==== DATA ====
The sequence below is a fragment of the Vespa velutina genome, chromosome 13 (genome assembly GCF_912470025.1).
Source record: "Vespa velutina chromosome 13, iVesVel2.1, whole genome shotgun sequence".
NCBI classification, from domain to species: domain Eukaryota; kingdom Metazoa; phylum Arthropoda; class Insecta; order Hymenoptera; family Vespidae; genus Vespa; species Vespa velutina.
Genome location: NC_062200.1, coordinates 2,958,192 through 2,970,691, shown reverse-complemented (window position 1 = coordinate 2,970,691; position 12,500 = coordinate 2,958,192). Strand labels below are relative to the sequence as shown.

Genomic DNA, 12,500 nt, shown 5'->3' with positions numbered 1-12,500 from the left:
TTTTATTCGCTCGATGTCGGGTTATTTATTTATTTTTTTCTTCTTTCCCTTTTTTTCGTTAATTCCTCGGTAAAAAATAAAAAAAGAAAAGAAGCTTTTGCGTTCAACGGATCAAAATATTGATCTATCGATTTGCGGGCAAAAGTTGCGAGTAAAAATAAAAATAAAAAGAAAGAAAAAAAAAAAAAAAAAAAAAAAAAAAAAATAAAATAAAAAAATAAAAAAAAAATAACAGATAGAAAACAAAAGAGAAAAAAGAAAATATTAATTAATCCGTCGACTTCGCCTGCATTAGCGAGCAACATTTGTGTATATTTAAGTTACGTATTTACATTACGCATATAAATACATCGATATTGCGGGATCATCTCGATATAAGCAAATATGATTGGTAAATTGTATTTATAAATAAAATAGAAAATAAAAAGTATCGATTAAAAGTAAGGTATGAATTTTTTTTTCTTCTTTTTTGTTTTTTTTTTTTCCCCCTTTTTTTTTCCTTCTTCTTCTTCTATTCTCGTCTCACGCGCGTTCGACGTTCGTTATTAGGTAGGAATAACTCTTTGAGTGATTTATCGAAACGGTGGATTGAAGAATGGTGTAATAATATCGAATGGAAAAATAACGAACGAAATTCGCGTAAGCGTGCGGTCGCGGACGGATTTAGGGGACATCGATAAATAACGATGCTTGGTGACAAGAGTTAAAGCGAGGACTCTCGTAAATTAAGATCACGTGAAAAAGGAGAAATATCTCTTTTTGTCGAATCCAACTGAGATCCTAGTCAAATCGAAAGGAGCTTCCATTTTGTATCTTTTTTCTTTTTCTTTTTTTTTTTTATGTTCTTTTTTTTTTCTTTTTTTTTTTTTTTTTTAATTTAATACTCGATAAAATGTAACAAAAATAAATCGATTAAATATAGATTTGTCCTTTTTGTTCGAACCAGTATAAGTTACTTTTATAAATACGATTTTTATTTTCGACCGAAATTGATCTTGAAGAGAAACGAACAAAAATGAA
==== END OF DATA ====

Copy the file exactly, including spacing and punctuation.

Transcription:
The sequence below is a fragment of the Vespa velutina genome, chromosome 13 (genome assembly GCF_912470025.1).
Source record: "Vespa velutina chromosome 13, iVesVel2.1, whole genome shotgun sequence".
NCBI classification, from domain to species: domain Eukaryota; kingdom Metazoa; phylum Arthropoda; class Insecta; order Hymenoptera; family Vespidae; genus Vespa; species Vespa velutina.
Genome location: NC_062200.1, coordinates 2,958,192 through 2,970,691, shown reverse-complemented (window position 1 = coordinate 2,970,691; position 12,500 = coordinate 2,958,192). Strand labels below are relative to the sequence as shown.

Genomic DNA, 12,500 nt, shown 5'->3' with positions numbered 1-12,500 from the left:
TTTTATTCGCTCGATGTCGGGTTATTTATTTATTTTTTTCTTCTTTCCCTTTTTTTCGTTAATTCCTCGGTAAAAAATAAAAAAAGAAAAGAAGCTTTTGCGTTCAACGGATCAAAATATTGATCTATCGATTTGCGGGCAAAAGTTGCGAGTAAAAATAAAAATAAAAAGAAAGAAAAAAAAAAAAAAAAAAAAAAAAAAAAAATAAAATAAAAAAATAAAAAAAAAATAACAGATAGAAAACAAAAGAGAAAAAAGAAAATATTAATTAATCCGTCGACTTCGCCTGCATTAGCGAGCAACATTTGTGTATATTTAAGTTACGTATTTACATTACGCATATAAATACATCGATATTGCGGGATCATCTCGATATAAGCAAATATGATTGGTAAATTGTATTTATAAATAAAATAGAAAATAAAAAGTATCGATTAAAAGTAAGGTATGAATTTTTTTTTCTTCTTTTTTGTTTTTTTTTTTTCCCCCTTTTTTTTTCCTTCTTCTTCTTCTATTCTCGTCTCACGCGCGTTCGACGTTCGTTATTAGGTAGGAATAACTCTTTGAGTGATTTATCGAAACGGTGGATTGAAGAATGGTGTAATAATATCGAATGGAAAAATAACGAACGAAATTCGCGTAAGCGTGCGGTCGCGGACGGATTTAGGGGACATCGATAAATAACGATGCTTGGTGACAAGAGTTAAAGCGAGGACTCTCGTAAATTAAGATCACGTGAAAAAGGAGAAATATCTCTTTTTGTCGAATCCAACTGAGATCCTAGTCAAATCGAAAGGAGCTTCCATTTTGTATCTTTTTTCTTTTTCTTTTTTTTTTTTATGTTCTTTTTTTTTTCTTTTTTTTTTTTTTTTTTAATTTAATACTCGATAAAATGTAACAAAAATAAATCGATTAAATATAGATTTGTCCTTTTTGTTCGAACCAGTATAAGTTACTTTTATAAATACGATTTTTATTTTCGACCGAAATTGATCTTGAAGAGAAACGAACAAAAATGAA